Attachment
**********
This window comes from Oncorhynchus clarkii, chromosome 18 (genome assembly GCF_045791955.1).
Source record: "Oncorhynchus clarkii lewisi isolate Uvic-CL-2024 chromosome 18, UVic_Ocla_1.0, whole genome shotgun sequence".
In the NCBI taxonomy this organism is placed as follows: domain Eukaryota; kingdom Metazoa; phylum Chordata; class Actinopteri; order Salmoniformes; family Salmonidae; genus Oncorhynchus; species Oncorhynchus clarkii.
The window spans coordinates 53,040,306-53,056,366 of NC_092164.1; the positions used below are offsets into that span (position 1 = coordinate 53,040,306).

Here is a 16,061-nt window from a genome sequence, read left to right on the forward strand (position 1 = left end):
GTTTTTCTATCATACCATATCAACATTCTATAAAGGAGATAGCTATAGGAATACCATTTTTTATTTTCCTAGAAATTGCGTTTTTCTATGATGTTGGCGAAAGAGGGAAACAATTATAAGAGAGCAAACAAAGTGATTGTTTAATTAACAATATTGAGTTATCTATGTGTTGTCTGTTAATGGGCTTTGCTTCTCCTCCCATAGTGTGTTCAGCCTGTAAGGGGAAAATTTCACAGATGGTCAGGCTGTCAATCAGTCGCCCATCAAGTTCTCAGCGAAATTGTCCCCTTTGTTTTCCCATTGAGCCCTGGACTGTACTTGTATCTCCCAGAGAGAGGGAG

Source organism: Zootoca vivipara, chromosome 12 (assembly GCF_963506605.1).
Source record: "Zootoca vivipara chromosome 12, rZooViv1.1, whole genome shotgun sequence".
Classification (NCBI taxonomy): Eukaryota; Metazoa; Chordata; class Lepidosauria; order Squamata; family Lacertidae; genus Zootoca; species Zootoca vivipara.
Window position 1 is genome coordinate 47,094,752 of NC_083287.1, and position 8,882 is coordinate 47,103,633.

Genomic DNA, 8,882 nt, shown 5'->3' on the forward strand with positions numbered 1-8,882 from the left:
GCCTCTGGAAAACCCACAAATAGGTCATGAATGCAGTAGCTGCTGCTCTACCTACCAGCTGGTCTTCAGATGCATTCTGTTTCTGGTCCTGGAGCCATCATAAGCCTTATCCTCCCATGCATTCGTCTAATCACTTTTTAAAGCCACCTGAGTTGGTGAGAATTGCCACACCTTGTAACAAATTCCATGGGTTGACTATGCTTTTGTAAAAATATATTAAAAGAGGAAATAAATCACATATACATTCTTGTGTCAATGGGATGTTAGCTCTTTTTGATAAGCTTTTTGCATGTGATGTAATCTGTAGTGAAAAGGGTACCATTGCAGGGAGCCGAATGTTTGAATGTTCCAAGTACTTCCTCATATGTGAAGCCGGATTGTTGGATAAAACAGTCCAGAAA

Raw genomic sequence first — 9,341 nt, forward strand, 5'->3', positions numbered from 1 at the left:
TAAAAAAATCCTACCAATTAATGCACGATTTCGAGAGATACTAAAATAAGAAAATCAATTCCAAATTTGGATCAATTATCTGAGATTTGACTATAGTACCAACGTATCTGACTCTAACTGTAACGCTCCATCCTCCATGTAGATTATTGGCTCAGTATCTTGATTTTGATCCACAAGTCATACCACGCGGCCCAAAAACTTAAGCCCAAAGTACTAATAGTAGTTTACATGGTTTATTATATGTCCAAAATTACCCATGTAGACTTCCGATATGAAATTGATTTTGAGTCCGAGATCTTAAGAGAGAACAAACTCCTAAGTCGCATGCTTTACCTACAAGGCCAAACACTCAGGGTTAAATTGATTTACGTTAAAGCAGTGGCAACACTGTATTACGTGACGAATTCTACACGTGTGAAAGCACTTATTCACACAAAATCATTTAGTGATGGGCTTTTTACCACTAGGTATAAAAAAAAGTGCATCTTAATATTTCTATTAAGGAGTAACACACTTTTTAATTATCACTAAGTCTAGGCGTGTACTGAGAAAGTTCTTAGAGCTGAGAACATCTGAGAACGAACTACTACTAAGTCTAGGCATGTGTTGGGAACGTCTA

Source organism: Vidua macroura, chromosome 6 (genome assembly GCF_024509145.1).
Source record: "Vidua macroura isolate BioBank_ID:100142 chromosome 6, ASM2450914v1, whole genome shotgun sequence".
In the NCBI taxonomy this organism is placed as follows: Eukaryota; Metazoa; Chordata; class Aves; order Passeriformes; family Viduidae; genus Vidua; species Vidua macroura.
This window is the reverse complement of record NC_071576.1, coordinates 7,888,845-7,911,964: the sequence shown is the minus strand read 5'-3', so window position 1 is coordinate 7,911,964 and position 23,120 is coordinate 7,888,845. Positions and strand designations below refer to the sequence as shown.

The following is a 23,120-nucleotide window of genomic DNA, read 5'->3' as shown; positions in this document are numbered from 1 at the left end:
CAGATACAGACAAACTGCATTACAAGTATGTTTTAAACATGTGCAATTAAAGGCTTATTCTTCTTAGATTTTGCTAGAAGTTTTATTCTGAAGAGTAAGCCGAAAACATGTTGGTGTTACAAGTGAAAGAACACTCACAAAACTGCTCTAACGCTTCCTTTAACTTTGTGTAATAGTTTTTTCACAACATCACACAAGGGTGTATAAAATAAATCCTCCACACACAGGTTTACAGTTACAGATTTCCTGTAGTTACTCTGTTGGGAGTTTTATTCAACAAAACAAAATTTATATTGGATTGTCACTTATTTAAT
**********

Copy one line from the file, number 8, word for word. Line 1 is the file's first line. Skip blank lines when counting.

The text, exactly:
Source record: "Zootoca vivipara chromosome 12, rZooViv1.1, whole genome shotgun sequence".